A recent discussion about online reviews led me to an epiphany. I think much of the mental health crisis in veterinary medicine stems from feelings of helplessness. We are consistently at the mercy of others and feeling forced to act against our will. While some of these scenarios are just part of the job, there are others that we can and should do something about.

1. We are definitely at the mercy of nature.

No matter how much we know, no matter how excellent we are, sometimes pets get sick and die. We feel like we should have been able to do something. There are times when the devastated owners tell us we have failed and threaten us as a result of their grief. The process by which we can be threatened has become far easier thanks to the internet. All complaints have to be addressed, even if they are completely ridiculous. This can take a year or two, leaving the veterinarian in anguish until a decision is made. If satisfaction can’t be gained there, we are tried in the court of public opinion.

2. We are at the mercy of the internet.

Word of mouth is a whole new ballgame nowadays. What in the past would have been gossip spread more slowly in person can now reach literally millions of people in a very short amount of time. People not at all involved and lacking the facts can weigh in without any consequences. Online reviews can be completely false and still remain prominent. We are instructed by the experts to “take it offline” and “don’t fight back”. We sit, helpless, unable to defend ourselves. Our clients know this and will deliberately threaten a bad review if they don’t get their way. If our great clients decide to defend us, their reviews can be labeled as spam and hidden from view.


3. We are at the mercy of our employers and coworkers.

If we are not the practice owner, our professional lives lie in the hands of others. They create our schedule, determine what supplies and medications we have available and decide whether abusive clients are allowed to see us and talk to us. Our licenses lie in their hands, and sometimes those hands aren’t very careful.

4. We are at the mercy of the rules.

We have to sit and grind our teeth while completely unqualified people give advice to our clients. We can’t give advice online unless we have a valid relationship with the patient and client. We are the only ones restricted in this way and punished if we step over the line. It’s fair game for everyone else.

5. We are at the mercy of tradition.

“The customer is always right” is a fallacy. I’m a big believer in using empathy and being calm in the face of an irate or grieving client who has a valid reason for being upset. Good communication can often defuse these situations and bring the client around. Good communication can help avoid losing a client or getting wrapped up in a law suit or board complaint. However, there is a big problem in our field with clients being allowed to abuse us. I don’t believe in engaging in a verbal screaming match with a client, but I believe strongly in refusing to allow a client to scream and curse at anyone on the team. Hanging up the phone after a polite warning is given is absolutely an acceptable response to a verbally abusive client. No one has the right to abuse anyone on your team in any way. Requiring that your employees tolerate abusive behavior could lead to serious consequences.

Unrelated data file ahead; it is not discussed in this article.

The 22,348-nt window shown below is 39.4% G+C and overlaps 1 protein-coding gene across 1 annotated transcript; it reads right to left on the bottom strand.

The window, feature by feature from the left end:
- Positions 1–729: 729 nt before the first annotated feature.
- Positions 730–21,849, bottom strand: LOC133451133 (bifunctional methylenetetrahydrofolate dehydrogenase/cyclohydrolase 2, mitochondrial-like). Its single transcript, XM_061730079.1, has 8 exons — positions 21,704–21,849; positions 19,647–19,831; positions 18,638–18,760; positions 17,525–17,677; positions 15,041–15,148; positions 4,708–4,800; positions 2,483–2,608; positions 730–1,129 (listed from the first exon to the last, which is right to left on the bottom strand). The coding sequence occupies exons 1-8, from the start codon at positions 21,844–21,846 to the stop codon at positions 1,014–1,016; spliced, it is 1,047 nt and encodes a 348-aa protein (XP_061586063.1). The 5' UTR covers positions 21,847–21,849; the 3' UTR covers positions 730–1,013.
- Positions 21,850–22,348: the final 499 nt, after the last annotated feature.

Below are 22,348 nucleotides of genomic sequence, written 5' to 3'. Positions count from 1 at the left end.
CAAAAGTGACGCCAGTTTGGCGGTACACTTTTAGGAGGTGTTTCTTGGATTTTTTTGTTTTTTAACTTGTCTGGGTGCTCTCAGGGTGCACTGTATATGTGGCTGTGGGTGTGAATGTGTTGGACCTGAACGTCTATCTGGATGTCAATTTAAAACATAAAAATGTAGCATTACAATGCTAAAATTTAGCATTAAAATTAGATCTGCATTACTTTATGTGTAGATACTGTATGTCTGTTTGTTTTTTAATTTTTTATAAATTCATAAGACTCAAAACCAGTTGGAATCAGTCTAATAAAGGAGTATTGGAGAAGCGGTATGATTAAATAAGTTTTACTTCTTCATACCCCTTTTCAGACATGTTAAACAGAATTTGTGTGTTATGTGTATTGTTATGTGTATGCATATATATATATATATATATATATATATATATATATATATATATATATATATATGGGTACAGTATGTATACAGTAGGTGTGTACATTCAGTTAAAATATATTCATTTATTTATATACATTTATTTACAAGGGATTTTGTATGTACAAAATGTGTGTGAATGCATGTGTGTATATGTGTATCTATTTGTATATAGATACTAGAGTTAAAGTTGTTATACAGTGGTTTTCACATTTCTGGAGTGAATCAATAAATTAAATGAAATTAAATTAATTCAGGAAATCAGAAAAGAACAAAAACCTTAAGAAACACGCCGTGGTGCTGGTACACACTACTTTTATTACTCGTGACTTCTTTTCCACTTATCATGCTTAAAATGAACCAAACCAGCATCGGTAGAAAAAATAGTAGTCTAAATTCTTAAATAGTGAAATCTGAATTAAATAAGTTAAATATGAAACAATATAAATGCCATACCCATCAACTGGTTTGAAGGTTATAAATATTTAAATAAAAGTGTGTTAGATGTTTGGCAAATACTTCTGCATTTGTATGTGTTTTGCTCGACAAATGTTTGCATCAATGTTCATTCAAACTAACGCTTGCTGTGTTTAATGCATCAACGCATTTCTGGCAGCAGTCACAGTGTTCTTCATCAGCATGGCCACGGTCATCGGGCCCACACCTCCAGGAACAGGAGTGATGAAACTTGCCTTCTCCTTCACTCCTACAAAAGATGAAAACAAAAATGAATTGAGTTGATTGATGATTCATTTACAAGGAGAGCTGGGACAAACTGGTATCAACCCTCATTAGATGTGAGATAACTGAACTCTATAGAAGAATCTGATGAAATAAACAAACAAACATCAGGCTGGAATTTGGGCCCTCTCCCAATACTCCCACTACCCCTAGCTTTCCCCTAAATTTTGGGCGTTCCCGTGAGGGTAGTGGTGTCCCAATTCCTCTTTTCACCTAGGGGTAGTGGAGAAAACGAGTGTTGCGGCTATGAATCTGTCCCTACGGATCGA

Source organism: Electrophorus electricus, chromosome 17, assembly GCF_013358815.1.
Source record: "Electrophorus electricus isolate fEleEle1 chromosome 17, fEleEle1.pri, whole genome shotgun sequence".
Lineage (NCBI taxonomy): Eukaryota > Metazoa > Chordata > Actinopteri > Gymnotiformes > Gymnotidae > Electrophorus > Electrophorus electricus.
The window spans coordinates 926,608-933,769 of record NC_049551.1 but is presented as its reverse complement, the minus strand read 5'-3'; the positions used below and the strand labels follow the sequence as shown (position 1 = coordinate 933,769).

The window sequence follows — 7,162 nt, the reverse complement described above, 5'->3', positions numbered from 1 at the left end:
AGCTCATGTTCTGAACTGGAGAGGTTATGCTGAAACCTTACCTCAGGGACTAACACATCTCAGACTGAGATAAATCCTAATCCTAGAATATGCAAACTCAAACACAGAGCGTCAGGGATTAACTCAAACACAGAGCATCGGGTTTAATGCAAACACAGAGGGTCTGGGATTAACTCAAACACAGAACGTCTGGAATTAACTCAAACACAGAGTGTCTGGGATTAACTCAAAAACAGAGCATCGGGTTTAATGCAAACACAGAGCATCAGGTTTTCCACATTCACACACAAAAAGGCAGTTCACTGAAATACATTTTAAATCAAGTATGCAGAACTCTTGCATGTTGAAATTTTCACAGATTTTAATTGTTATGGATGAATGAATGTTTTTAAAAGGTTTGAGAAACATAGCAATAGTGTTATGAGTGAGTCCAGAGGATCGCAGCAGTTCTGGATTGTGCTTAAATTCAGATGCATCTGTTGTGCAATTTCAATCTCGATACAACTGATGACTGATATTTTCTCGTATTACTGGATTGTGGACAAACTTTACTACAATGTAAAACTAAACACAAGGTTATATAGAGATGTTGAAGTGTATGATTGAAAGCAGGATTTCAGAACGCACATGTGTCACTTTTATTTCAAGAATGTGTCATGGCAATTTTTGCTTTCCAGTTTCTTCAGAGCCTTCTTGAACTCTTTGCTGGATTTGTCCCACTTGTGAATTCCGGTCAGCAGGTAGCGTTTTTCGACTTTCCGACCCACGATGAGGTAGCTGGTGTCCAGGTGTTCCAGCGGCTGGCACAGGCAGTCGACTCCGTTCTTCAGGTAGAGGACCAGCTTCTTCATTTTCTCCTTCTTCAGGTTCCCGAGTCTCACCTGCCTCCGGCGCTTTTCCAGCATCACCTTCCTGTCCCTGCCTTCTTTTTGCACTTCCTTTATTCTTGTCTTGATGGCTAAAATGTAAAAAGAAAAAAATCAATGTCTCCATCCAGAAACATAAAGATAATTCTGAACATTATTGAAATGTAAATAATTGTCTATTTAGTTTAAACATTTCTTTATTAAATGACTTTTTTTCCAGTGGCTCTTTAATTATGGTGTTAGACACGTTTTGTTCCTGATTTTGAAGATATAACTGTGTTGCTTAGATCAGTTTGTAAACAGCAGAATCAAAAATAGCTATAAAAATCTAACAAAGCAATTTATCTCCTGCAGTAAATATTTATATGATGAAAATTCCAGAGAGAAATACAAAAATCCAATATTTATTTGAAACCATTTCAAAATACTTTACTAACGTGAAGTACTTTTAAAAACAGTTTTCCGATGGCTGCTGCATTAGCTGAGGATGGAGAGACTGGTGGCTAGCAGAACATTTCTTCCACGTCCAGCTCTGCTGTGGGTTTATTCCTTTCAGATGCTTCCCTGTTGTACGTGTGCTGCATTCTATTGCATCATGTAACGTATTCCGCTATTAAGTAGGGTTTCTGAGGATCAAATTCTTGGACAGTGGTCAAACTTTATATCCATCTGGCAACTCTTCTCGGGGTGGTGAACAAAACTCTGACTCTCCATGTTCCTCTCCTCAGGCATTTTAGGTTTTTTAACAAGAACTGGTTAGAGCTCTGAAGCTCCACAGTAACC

6. We are at the mercy of our brains and bodies.

Everyone gets sick. Everyone has “off” days. If our brains or bodies betray us when we have a full schedule, there is little sympathy to be found. We have to stop thinking that we are so necessary that we can’t be sick or injured. It breaks my heart to see human beings who need rest and care pushing to continue working because they don’t feel they have a choice. We shouldn’t have to land ourselves in the hospital before it’s ok to call in sick.

7. We are at the mercy of economics.

There are pets we know we can fix, but their owners can’t afford care. If we provide free care to every pet that needs it, then our businesses will go bankrupt and we won’t be able to help anyone. Pets still get sick when there is a recession. Pets still get sick when their owner loses their job. We feel responsible for the health and safety of every pet, and when our hands are tied, it’s devastating.

8. We are at the mercy of ourselves.

No one is harder on a veterinarian than the person they see in the mirror. We want to be perfect. We’re expected to be perfect. We can NEVER be perfect.

Feeling helpless is a terrible thing. It’s frightening and depressing. As a profession, we need to start taking steps to reduce feelings of helplessness. Talk about it at your staff meetings. Make a list of all the ways you feel helpless in your life. Then set about finding ways to reduce or eliminate those situations. The problem won’t go away if we ignore it.  Look at the ways you can set boundaries. Take care of yourself. Be sick when you’re sick. Be human. The only person you can control is YOU. Once you accept that simple fact AND realize how powerful you are, your feelings of helplessness will fade away.

The views and opinions expressed in this article are those of the author and do not necessarily reflect the position of the DrAndyRoark.com editorial team.

 


Cherie BuissonAbout the Author

Dr. Cherie Buisson is a veterinarian and lecturer who lives in  Largo, FL. She spends her time in feline-only practice, hospice  practice and teaching other veterinary professionals about  hospice, euthanasia and compassion fatigue.  Dr. Buisson is the owner of Helping Hands Pet Hospice in Seminole, FL as well as the founder of A Happy Vet.

 

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